How Do You Measure the Ground Game?

At Daily Beast today, John Avlon and Michael Keller attempt to assess the quality of the two presidential campaigns’ GOTV “ground games,” but immediately run into different theories of how they should be measured.

Much of the piece focuses on the well-established and very large Obama advantage in the number of field offices in battleground states (with charts supplied!), including particularly large margins in Ohio (122 to 40), Iowa (66 to 13), Colorado (61 to 14) and Wisconsin (68 to 24). But then Team Mitt people are quoted as mocking this metric as insignificant:

“Democrats love to use that metric,” says a frontline GOP operative. “The Obama campaign is a byproduct of the president—big government. But we’re contacting more voters than ever—we just crossed 34 million voter contacts on phones and 6 million doors, blowing past the McCain totals in 2008. The Obama campaign isn’t releasing their numbers, which tells me they don’t have them. So there’s this fallacy that the Obama campaign has this great ground game, but we’re just not seeing it on the ground.”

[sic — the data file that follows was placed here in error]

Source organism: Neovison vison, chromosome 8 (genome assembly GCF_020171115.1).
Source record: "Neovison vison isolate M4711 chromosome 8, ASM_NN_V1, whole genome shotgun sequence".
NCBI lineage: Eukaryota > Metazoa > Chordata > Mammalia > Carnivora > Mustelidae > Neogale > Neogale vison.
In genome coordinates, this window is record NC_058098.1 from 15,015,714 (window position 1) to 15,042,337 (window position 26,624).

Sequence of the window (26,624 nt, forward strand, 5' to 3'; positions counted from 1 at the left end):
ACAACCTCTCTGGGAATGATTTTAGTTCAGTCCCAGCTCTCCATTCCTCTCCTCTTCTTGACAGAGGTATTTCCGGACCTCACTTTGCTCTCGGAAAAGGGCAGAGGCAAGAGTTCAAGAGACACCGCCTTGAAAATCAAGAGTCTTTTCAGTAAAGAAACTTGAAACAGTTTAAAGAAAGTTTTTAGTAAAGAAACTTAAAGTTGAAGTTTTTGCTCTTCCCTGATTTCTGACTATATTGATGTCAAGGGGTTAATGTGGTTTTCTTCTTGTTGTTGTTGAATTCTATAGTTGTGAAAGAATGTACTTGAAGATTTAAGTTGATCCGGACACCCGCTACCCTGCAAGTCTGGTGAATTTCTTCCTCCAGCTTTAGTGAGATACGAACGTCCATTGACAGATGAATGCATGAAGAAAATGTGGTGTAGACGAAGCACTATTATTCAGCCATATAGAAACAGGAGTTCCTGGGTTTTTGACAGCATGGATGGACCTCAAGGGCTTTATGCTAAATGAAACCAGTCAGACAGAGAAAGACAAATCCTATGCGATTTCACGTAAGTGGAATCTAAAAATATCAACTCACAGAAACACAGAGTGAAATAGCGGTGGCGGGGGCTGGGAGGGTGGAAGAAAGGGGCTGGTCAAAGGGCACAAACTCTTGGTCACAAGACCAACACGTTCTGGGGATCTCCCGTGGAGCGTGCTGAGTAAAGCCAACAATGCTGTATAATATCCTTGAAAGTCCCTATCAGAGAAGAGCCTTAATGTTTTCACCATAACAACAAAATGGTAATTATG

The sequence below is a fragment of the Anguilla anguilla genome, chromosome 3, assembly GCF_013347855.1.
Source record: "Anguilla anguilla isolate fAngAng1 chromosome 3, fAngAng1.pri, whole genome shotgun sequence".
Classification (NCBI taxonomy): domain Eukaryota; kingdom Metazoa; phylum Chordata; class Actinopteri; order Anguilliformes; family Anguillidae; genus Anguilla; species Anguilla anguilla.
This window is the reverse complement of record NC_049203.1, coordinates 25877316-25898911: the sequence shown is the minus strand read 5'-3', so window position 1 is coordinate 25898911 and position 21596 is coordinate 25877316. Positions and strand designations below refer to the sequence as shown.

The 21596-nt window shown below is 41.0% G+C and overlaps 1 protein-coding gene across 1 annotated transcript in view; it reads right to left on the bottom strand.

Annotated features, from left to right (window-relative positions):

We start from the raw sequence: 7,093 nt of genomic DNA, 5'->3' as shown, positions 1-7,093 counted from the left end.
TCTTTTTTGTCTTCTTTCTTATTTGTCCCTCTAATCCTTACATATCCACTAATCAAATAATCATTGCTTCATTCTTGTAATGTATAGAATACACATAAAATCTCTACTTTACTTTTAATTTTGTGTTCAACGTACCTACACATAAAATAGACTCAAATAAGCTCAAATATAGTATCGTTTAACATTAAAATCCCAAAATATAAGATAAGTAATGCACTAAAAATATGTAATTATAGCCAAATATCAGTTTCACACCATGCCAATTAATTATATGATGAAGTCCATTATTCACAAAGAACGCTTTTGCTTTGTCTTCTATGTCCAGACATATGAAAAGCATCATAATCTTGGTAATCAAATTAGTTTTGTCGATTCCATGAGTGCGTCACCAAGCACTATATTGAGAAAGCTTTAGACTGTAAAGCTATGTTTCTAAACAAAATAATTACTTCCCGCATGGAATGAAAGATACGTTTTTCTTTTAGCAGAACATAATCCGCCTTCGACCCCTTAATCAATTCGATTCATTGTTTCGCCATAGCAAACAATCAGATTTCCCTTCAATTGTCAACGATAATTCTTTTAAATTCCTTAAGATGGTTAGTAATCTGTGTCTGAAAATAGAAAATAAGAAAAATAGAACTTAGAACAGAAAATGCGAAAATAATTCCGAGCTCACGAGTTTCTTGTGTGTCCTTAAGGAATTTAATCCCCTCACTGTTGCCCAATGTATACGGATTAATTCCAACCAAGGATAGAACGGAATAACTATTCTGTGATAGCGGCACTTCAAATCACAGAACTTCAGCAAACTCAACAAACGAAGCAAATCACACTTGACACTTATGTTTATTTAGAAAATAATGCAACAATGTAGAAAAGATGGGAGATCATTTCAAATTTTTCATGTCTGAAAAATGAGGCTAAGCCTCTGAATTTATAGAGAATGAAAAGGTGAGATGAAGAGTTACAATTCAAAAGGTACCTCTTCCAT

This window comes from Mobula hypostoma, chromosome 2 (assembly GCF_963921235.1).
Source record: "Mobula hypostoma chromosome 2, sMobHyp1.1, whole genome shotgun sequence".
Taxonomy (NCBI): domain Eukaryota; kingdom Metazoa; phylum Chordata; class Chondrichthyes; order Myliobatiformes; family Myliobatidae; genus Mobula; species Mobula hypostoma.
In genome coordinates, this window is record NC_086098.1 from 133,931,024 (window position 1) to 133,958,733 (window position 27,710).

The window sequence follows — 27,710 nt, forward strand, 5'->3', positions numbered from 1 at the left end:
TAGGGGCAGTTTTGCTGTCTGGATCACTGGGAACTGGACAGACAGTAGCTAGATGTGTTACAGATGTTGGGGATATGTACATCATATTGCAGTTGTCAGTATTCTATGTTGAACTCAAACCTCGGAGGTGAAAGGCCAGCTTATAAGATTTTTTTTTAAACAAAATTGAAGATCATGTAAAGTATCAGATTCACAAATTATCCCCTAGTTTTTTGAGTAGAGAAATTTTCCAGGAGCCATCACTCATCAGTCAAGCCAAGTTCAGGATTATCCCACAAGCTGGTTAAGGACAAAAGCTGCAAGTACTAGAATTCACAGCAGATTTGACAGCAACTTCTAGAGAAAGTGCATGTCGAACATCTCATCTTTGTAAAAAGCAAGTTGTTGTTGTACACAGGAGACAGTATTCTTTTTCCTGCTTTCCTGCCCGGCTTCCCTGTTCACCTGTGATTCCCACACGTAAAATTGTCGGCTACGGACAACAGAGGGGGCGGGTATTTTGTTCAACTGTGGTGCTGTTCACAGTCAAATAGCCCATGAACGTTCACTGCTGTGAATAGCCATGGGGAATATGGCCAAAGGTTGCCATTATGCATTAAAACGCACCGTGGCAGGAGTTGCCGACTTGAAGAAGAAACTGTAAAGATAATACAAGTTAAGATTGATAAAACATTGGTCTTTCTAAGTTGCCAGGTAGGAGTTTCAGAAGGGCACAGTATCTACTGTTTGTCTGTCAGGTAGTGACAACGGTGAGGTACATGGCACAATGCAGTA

But then there are also bountiful quotes from Republicans not involved directly in the campaign conceding that the GOP generally gets out-gunned on the ground, and suggesting that the Romney campaign, under media-centric chieftain Stu Stevens, probably hasn’t made any revolutionary advances this year.

So it pretty much comes down to who you believe. And all other things being equal, I’d sure want three-to-one advantages in the number of field offices.

Ed Kilgore

Ed Kilgore is a contributing writer to the Washington Monthly. He is managing editor for The Democratic Strategist and a senior fellow at the Progressive Policy Institute. Find him on Twitter: @ed_kilgore.